Newspaper article The Journal (Newcastle, England)

Getting It Right, Getting It Wrong

Newspaper article The Journal (Newcastle, England)

Getting It Right, Getting It Wrong

Article excerpt

Byline: By Jane Hall

Paralympic athlete and gold medallist Tanni Grey-Thompson, 33, from Redcar, is the mother of 15-month-old Carys. She is married to Dr Ian Thompson, a research chemist.

"I feel a bit schizophrenic about being a parent. Before Carys was born, Ian and myself sat down and talked about the toys we would let Carys have and what we would do to try and give her the best start in life.

"Sometimes you think you're doing really well as a parent and sometimes you think `Sod it, I'll let her have some chocolate because she enjoys it'. At one time Carys was only going to eat organic vegetables that I had cooked and mashed up myself - but that only lasts for so long.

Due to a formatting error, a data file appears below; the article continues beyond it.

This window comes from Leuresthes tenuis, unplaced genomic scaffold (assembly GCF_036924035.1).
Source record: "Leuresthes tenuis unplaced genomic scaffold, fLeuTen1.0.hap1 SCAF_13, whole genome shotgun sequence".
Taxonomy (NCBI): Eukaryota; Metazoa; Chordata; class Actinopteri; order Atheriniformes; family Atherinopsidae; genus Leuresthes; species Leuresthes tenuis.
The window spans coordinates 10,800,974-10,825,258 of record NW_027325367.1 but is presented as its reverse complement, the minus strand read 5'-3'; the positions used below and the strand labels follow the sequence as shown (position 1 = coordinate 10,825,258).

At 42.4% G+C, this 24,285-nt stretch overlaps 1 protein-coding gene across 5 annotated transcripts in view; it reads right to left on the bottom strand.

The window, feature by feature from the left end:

"We had read up on all this stuff about age-appropriate toys, like flashcards. As soon as Carys could sit up we introduced her to them, but all she does is frisbee them across the floor! I have tried really hard not to give her `girlie' toys, but she got a doll for Christmas and she cuddles it all the time.

"It really fascinates me, how you start off having all these good intentions and how, at the end of the day, Nature seems to shunt them all out of the window. Carys doesn't really like me cuddling her, so why does she love cuddling her doll?

"I don't think Ian and myself are pushy parents, but I suppose the fact we have used flashcards from the time she could sit up, you are thinking `Hang on a minute.'

"Some friends of ours are always there for their three girls and are always answering their questions and you think `Bloody hell, how can we do this? I don't know if I'm going to be able to'.

"But Carys is a happy and confident little girl who takes a great interest in everything. She goes to nursery one day a week, which I think is good for her, as she gets to mix with other children, and we have friends who look after her as well.

"Ian works nine-to-five and I train every day. I need my own space, otherwise I would go mad. I'm very good at not feeling guilty about doing things for myself. …

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